Rex observed this at the Hotel Tresanton which opened a couple of weeks ago in St Mawes. Since he knows the owner Olga Polizzi and her husband, the author William Shawcross, this was not exactly a detour, but it was worth the long journey to Cornwall. As I arrived, gardeners were still planting the sunny terrace with blue flowers - agapanthus, ceanothus and lavender. In the tranquil lounge - now all sea blue and sand- colours - there had been cement-mixers only 10 days ago. The dining- room and the terrace are freshly polished, like the deck of a fine new cruise ship.

The hotel is full of Polizzi's unusual visual touches. A set of 16 square pigeon holes on a cream wall house 16 pairs of dark-blue Wellingtons standing to attention. It's like something dreamed up by Damien Hirst. In the hall, a stand contains a cluster of outsize, royal-blue cotton umbrellas with scarlet handles. Boots and umbrellas are for the guests' use - a knowing precaution against Cornish weather.

But I was most intrigued by the books in the bedroom: Milton's Areopagitica, the complete works of Henry James and an instructional cricket book by the great Ranjitsinhji. Downstairs is lighter, more traditional fare: Dornford Yates, Nevil Shute and Ngaio Marsh. Shawcross, who has taken time out from writing a book about Bosnia, plays a role as sous-sommelier, and Olga's daughters, Alex and Charlie, treat the guests like grown-ups. The Hotel Tresanton run as a family business would be in a good comedy - full of drama and laughter. But that it what you might expect from Olga Polizzi, who is Charles Forte's eldest daughter.

NEXT Friday, in Burton-on-Trent, 20-year-old Gary Harding will undergo "trussing", thereby turning himself from an apprentice into a journeyman cooper. This involves placing Gary inside an oak barrel crafted by his own hand. A mixture of hops, balm, dirt and brewery waste is poured into the barrel and he is then rolled around the cobbled courtyard of Marston's brewery. If the barrel survives, Gary crawls out and asks for his job back. If the reply is favourable, he shares a drink with the head cooper. This is Tony Blair's modern, flexible workforce?

Sales are good for the soul

HERE'S a good news story - from publishing, where good news stories are no longer common. It tells about the success of The Soul Bird, Michal Snunit's soulful children's book. At the end of last year, Nick Robinson of Robinson Publishing quietly acquired the English language rights for pounds 1,500. Published here in April, it is already on its third print run, having sold 20,000 copies. And now Robinson has sold the American rights to Hyperion, the publishing arm of Disney, for a sum not unadjacent to $120,000 (pounds 72,000).

"It has sold 400,000 copies in Snunit's homeland of Israel," Robinson tells me, "which means that 10 per cent of the population own a copy. If the same happens in America that will mean 25 million copies shifted. The book is simply about people's inner spirit and resilience, and I suppose it's what's called 'feel-good'. Michal's a huge celebrity in the Middle East: the other day she was in a car crash, and the other driver was more interested in meeting 'the soul bird' than in his car."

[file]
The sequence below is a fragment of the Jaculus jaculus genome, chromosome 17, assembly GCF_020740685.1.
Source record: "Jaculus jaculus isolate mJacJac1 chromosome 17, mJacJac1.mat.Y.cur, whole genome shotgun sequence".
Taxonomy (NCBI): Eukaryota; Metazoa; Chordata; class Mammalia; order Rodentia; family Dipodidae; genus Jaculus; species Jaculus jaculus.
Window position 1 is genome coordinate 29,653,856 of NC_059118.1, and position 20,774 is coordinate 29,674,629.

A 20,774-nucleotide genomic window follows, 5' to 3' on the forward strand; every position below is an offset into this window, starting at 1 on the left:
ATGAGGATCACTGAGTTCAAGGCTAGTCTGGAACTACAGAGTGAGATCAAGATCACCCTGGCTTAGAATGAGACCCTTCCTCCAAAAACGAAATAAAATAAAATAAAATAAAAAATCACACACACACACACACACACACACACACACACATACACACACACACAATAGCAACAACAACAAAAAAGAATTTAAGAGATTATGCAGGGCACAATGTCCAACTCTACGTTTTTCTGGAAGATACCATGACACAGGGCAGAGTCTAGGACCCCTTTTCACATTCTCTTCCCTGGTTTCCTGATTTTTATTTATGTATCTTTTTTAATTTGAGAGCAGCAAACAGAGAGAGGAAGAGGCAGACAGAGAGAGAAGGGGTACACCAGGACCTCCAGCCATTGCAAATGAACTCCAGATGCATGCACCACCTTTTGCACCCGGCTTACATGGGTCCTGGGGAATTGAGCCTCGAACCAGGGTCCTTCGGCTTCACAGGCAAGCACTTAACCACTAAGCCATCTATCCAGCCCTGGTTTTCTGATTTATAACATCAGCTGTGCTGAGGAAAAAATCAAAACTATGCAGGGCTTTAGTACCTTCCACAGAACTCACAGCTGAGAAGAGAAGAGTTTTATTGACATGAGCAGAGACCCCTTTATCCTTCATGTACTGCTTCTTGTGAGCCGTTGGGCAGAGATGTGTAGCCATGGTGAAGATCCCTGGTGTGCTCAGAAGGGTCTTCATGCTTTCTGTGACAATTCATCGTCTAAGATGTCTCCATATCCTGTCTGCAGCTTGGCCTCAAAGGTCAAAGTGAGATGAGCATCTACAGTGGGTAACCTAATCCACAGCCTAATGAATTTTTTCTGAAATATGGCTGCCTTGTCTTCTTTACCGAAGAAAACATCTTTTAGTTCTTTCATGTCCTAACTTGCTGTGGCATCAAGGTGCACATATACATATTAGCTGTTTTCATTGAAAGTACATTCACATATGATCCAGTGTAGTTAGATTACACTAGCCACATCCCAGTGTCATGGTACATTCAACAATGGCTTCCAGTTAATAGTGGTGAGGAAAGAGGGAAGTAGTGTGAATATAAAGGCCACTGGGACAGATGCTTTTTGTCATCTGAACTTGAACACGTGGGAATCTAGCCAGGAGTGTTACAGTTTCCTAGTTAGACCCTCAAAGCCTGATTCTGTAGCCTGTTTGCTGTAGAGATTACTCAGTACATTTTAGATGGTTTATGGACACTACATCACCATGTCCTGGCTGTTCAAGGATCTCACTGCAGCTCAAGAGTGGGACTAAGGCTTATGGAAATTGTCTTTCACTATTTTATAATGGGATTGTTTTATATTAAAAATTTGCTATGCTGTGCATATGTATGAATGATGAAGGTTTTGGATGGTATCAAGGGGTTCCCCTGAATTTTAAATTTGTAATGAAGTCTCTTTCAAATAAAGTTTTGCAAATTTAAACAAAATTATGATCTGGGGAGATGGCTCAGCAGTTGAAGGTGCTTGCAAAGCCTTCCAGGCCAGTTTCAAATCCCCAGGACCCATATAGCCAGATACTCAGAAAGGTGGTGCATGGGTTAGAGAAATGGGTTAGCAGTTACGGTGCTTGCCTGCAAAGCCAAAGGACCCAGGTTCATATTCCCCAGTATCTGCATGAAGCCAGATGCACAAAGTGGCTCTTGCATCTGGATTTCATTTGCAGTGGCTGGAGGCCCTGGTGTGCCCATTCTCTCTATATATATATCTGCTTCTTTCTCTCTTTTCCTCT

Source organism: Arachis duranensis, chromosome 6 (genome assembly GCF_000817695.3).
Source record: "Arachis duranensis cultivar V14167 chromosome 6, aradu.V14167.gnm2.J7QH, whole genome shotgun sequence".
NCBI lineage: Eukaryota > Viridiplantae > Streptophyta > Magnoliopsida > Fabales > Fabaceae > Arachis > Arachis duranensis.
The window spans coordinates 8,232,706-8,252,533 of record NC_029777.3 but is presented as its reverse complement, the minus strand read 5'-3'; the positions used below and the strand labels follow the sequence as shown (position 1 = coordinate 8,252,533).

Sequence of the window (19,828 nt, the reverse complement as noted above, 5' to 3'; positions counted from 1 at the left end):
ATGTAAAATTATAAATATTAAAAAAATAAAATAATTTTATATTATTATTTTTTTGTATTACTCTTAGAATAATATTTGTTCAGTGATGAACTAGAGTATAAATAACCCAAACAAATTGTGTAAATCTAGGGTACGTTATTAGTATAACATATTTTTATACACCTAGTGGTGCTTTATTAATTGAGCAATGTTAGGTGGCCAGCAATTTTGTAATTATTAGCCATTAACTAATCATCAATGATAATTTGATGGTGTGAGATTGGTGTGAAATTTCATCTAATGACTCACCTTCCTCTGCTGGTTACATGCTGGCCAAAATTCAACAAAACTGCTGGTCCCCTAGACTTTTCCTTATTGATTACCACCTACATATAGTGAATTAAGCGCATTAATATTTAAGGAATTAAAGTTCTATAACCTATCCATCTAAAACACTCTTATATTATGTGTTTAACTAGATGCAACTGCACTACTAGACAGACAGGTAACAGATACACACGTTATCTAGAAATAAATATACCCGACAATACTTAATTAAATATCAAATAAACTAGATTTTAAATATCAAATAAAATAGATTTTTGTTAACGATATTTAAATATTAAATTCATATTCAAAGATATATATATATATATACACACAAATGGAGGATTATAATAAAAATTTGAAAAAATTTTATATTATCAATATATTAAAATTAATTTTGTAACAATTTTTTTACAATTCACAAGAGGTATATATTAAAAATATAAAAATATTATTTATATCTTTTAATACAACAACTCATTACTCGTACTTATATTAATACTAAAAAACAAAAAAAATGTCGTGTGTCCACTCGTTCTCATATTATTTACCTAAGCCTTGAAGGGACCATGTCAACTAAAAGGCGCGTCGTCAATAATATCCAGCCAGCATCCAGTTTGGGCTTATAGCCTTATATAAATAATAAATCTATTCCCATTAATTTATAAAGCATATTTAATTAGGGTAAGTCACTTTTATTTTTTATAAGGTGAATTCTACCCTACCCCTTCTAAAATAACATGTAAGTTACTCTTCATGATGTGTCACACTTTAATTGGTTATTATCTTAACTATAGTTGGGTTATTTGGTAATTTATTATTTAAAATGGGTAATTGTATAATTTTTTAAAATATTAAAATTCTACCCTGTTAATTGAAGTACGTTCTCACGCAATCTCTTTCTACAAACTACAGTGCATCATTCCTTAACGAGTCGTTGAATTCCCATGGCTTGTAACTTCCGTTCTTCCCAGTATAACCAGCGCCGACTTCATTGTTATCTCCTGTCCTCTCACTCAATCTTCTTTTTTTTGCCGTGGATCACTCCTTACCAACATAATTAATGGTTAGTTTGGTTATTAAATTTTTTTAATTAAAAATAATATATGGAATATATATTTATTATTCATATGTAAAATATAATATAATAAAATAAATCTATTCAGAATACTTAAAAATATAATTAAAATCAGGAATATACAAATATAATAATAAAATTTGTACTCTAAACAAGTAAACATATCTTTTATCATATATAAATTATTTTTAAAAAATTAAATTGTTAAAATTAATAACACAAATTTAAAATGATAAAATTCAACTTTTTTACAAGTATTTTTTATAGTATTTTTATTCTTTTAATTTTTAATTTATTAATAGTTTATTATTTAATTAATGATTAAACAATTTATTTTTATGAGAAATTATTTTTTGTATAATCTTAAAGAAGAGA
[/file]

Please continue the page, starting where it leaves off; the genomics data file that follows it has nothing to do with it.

ARCHITECT Piers Gough, whose design projects have included a house for Janet Street-Porter in Clerkenwell, several Canary Wharf developments and an ultra-modern public lavatory block in Westbourne Grove, has turned his attentions closer to home.

For two years, he has been one of the driving forces behind the creation of a "green bridge" across one of London's main eastern arteries, Mile End Road: he lives just up the road in Bow.

The wide, shallow bridge, which will sprout grass and trees to form a "seamless" transition between two sides of an existing park, is the first of its kind.

"It is funded partially by Lottery money and backed by organisations such as the East London Partnership, with work set to start early in July.

Gough says: "The organisers said to me: 'You're a local resident; why don't you help?' When I went to a meeting a couple of summers ago, they had only got as far as things like lookout towers, or a funfair, but residents hated the idea of that." Work on the bridge, which he promises will be "calm and understated" rather than "histrionic with lots of guy ropes", will take place during the night to minimise disruption to traffic.

"The idea for a grass bridge leapt into my head as I was lying on the grass; it was one of those serendipitous thoughts. Then they said 'Why don't you be the architect?'" It was offer he could not refuse.